Staff Experiences of Enhanced Recovery after Surgery – Systematic Review of Qualitative Studies

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Objectives To conduct a systematic review of qualitative studies which explore health professionals' experiences of and perspectives on the enhanced recovery after surgery (ERAS) pathway. Design Systematic review of qualitative literature using a qualitative content analysis. Literature includes the experiences and views of a wide range of multidisciplinary team and allied health professional staff, to incorporate a diverse range of clinical and professional perspectives. Data sources PsycINFO, Medline, CINAHL and PubMed were searched in May 2017. Eligibility criteria for selecting studies The searches included relevant qualitative studies across a range of healthcare contexts. We included studies published from 2000 to 2017, as an appropriate time frame to capture evidence about ERAS after implementation in the late 1990s. Only studies published in the English language were included, and we included studies that explicitly stated that they used qualitative approaches. Data extraction and synthesis Literature searches were conducted by the first author and checked by the second author: both contributed to the extraction and analysis of data. Studies identified as relevant were assessed for eligibility using the Critical Appraisal Skills Programme guidance. Results Eight studies were included in the review, including studies in six countries and in four surgical specialties. Included studies focus on health professionals' experiences of ERAS before, during and after implementation in colorectal surgery, gastrointestinal surgery, abdominal hysterectomy and orthopaedics. Five main themes emerged in the analysis: communication and collaboration, resistance to change, role and significance of protocol-based care, and knowledge and expectations. Professionals described the importance of effective multidisciplinary team collaboration and communication, providing thorough education to staff and patients, and appointing a dedicated champion as means to implement and integrate ERAS pathways successfully. Evidence-based guidelines were thought to be useful for improvements to patient care by standardising practices and reducing treatment variations, but were thought to be too open to interpretation at local levels. Setting and managing realistic' expectations of staff was seen as a priority. Staff attitudes towards ERAS tend to become more favourable over time, as practices become successfully normalised'. Strengths of the review are that it includes a wide range of different studies, a variety of clinical populations, diversity of methodological approaches and local contexts. Its limitation is the inclusion of a small number of studies, although these represent six countries and four surgical specialties, and so our findings are likely to be transferable. Conclusions Staff feel positive about the implementation of ERAS, but find the process is complex and challenging. Challenges can be addressed by ensuring that multidisciplinary teams understand ERAS principles and guidelines, and communicate well with one another and with patients. Provision of comprehensive, coherent and locally relevant information to health professionals is helpful. Identifying and recruiting local ERAS champions is likely to improve the implementation and delivery of ERAS pathways. PROSPERO registration number CRD42017059952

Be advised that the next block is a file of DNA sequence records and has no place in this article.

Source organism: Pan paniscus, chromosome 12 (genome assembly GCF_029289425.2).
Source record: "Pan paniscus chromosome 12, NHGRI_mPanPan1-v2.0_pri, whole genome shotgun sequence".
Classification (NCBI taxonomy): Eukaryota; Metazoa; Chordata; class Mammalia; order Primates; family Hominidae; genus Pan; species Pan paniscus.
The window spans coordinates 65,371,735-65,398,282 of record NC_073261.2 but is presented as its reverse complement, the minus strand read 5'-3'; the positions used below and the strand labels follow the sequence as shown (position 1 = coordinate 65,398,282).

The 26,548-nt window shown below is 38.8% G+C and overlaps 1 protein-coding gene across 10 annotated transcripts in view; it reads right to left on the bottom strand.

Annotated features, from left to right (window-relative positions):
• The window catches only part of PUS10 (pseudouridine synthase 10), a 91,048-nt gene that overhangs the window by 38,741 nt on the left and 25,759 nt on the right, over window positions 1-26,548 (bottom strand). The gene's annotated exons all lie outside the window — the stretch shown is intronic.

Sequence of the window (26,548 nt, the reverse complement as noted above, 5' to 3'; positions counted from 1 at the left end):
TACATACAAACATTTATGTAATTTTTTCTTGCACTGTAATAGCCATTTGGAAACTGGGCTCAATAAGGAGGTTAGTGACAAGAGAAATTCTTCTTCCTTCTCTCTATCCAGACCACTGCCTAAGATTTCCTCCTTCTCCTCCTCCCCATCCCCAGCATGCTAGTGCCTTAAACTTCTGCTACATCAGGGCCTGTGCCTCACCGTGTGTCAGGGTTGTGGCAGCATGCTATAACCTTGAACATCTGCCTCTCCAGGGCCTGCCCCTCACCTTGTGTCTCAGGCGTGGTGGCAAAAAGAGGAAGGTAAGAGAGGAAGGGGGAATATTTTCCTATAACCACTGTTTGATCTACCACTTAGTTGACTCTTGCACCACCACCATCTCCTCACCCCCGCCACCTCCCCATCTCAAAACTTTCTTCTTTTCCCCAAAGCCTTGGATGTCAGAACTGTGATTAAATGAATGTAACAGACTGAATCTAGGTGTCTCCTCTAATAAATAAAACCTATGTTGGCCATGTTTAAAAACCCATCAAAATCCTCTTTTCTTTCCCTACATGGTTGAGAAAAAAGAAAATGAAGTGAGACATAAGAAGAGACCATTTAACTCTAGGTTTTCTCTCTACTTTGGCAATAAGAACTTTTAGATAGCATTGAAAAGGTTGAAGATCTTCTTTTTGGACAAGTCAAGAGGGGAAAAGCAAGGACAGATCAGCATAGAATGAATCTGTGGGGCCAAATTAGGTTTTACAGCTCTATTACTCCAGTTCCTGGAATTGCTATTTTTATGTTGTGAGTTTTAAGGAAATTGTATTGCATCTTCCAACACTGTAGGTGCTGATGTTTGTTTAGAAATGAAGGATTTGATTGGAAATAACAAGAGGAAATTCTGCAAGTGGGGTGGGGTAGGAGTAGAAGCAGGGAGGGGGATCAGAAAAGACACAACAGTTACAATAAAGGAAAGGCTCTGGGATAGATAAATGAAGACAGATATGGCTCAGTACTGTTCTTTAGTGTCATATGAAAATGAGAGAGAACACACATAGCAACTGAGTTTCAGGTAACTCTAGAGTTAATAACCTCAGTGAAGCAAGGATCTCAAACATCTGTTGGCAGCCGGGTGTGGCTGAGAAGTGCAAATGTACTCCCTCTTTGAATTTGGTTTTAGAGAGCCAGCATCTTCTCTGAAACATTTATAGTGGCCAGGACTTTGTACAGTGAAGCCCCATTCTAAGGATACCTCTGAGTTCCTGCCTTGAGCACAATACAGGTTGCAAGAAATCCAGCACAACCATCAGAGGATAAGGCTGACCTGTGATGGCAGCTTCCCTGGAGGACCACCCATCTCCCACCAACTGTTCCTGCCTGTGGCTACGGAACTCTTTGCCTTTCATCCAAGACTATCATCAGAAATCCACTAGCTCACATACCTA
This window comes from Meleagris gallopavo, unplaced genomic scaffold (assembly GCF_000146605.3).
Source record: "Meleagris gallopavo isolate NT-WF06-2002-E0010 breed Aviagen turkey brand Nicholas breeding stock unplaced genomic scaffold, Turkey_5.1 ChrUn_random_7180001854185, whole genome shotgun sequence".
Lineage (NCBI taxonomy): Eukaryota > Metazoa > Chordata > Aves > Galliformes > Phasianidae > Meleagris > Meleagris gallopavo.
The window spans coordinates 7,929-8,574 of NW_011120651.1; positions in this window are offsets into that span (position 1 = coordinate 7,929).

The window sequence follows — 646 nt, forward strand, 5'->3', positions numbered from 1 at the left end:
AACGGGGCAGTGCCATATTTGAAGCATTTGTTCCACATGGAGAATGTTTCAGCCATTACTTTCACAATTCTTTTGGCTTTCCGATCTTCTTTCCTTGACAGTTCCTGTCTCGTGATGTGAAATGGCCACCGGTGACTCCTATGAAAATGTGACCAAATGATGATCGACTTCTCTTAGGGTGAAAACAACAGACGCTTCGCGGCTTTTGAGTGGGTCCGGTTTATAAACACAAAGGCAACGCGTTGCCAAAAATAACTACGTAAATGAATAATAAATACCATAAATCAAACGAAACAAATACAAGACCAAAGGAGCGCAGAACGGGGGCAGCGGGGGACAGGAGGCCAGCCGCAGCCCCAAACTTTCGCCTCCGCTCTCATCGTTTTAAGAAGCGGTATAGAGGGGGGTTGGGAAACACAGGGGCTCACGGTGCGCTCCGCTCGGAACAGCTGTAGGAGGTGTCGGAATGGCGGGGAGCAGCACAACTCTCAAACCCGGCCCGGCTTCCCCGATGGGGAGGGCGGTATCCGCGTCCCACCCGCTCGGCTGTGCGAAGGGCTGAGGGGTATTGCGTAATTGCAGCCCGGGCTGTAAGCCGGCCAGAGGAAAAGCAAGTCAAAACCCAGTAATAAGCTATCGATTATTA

Original languageEnglish
Article numbere022259
Number of pages11
JournalBMJ Open
Issue number2
Publication statusPublished - 12 Feb 2019


  • enhanced recovery
  • joint replacement
  • qualitative


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